In the midst of depression, God offers love

In the midst of depression, God offers love

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Broken pottery

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There’s a photo of me that pops up on my computer’s screen saver now and then. It was taken on a beautiful spring day in 2009, as I sat on a couch next to my dear sister, holding a plate of party food to celebrate both the blessing of my baby son and the baptism of my oldest daughter. By every account, it should have been a day of grace and abundance.

The photo breaks my heart.

When I peer at the photo, I recognize a haunted, panicky gleam in my eye. Every day of my infant son’s life had been for me a battle against a severe post-partum depression, a darkness that would not lift for nine months after his birth. Anxiety sucked the pleasure from my days and robbed me of hope for the future. I was broken and sinking.

For the poor in spirit, faith should be a solace and a support through the valley of depression. But occasionally the Christian message of faith, hope and charity devolves into trivializing mantras -- “think positive!” --- that leave the wounded soul more alone and hopeless than ever. Like Mary at the foot of the cross, like Peter floundering in deep water, we find ourselves alone in our extremity.

It was to every weeping Mary and sinking Peter that LDS apostle Jeffrey R. Holland directed his message at this month’s General Conference of The Church of Jesus Christ of Latter-day Saints. Acknowledging that “we are living—and chose to live—in a fallen world where for divine purposes our pursuit of godliness will be tested and tried again and again,” Elder Holland promised that, even in the midst of depression, our experiential encounter with God’s love “will make our own lesser suffering first bearable, then understandable, and finally redemptive.”

Trust in God. Hold on in His love. Know that one day the dawn will break brightly and all shadows of mortality will flee. Though we may feel we are “like a broken vessel,” as the Psalmist says, we must remember, that vessel is in the hands of the divine potter. Broken minds can be healed just the way broken bones and broken hearts are healed. While God is at work making those repairs, the rest of us can help by being merciful, nonjudgmental, and kind.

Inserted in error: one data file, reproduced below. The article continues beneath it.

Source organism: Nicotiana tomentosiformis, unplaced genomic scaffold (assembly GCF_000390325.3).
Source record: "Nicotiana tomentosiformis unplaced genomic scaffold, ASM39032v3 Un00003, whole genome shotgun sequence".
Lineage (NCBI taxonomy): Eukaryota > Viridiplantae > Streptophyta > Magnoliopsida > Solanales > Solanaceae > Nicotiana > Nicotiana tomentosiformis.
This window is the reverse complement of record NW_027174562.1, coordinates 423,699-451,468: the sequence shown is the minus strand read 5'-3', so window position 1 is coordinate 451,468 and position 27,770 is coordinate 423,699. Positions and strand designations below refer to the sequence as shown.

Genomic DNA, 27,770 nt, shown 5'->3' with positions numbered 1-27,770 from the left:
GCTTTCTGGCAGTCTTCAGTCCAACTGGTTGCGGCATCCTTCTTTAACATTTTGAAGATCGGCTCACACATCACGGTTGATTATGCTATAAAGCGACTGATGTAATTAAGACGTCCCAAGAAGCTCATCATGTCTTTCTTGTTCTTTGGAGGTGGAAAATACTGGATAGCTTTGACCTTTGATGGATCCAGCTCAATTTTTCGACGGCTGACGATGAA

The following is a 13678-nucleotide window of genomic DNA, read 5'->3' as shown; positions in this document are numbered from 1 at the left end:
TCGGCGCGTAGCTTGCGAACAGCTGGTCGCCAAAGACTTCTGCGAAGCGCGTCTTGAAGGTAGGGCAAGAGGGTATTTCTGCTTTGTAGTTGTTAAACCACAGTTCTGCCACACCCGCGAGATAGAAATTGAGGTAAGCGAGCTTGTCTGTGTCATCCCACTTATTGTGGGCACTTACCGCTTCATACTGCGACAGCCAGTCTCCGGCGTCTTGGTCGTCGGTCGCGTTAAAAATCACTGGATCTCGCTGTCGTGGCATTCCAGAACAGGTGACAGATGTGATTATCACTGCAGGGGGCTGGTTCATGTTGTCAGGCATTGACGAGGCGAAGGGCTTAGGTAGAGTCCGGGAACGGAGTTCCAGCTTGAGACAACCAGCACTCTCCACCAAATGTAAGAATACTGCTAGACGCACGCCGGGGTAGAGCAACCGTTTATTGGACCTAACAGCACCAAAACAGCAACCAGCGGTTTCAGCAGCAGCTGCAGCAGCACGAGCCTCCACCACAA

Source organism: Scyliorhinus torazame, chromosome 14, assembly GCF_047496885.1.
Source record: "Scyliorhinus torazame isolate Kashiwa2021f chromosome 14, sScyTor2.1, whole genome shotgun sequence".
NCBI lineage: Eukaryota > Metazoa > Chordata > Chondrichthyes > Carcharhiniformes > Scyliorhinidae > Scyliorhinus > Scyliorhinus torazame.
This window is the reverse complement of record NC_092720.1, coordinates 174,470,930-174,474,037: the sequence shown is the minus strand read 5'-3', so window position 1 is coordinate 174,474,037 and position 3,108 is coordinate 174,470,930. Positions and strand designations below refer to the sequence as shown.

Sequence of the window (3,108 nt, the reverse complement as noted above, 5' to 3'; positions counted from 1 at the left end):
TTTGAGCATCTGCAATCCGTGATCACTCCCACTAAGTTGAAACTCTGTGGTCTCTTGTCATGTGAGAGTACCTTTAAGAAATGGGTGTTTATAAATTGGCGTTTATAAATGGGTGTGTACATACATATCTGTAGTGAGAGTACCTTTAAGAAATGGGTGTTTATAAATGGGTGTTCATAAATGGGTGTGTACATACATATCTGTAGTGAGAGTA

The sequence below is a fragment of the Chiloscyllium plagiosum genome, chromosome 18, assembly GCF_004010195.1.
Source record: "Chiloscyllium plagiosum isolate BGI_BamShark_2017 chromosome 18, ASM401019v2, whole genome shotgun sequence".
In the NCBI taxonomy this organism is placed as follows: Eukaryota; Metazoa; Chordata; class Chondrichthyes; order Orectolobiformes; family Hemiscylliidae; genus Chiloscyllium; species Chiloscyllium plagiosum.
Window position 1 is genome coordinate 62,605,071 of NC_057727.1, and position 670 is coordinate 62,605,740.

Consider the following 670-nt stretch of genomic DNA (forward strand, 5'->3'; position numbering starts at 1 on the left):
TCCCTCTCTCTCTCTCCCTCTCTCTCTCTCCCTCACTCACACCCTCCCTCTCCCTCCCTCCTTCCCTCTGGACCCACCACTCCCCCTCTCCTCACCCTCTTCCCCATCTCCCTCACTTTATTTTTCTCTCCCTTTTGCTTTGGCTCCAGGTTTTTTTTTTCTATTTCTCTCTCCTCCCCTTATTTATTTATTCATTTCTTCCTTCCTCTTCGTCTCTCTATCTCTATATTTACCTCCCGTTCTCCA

Elder Holland, as is he known to LDS members, did much to erase the stigma that still hangs around mental illness, the unspoken implication that the afflicted brought their own troubles upon themselves through sin or weakness. Depression and mental illness, he said, “are some of the realities of mortal life, and there should be no more shame in acknowledging them than in acknowledging a battle with high blood pressure or the sudden appearance of a malignant tumor.”

Because there is no shame in suffering from depression, there should be no resistance to seeking medical care when necessary. To seek help from trained professionals is not to doubt the healing power of God’s love, but only to faithfully seek out the best knowledge he has made available to us. “If you had appendicitis,” Elder Holland explains, “God would expect you to seek a priesthood blessing and get the best medical care available. So too with emotional disorders. Our Father in Heaven expects us to use all of the marvelous gifts He has provided in this glorious dispensation.”

Elder Holland’s address did not answer every question that hovers around the experience of mental illness. How do we make sense of illnesses like depression that hinder our ability to perceive reality and choose the good? If mortal life is a time to “test and try” our pursuit of godliness, mental illness, which limits our ability to learn from experience and choose freely, seems to strike at the very heart of life’s central purpose.

Questions linger, but God’s great love for the world remains. Perhaps the truest test of faith is our willingness to trust a Father whose purposes remain inscrutable for the time. When we call to him in faith, Elder Holland promises, he will respond. In the security of that love, we find the strength to endure and, in time, to reach back in love.

In the words of the old hymn:

Is there anybody here like Mary a-weeping?

Call to my Jesus and he’ll draw nigh.

Is there anybody here like Peter a-sinking?

Is there anybody here like jailers a-trembling?

Call to my Jesus and he’ll draw nigh.

Glory, glory, glory be to God on high.

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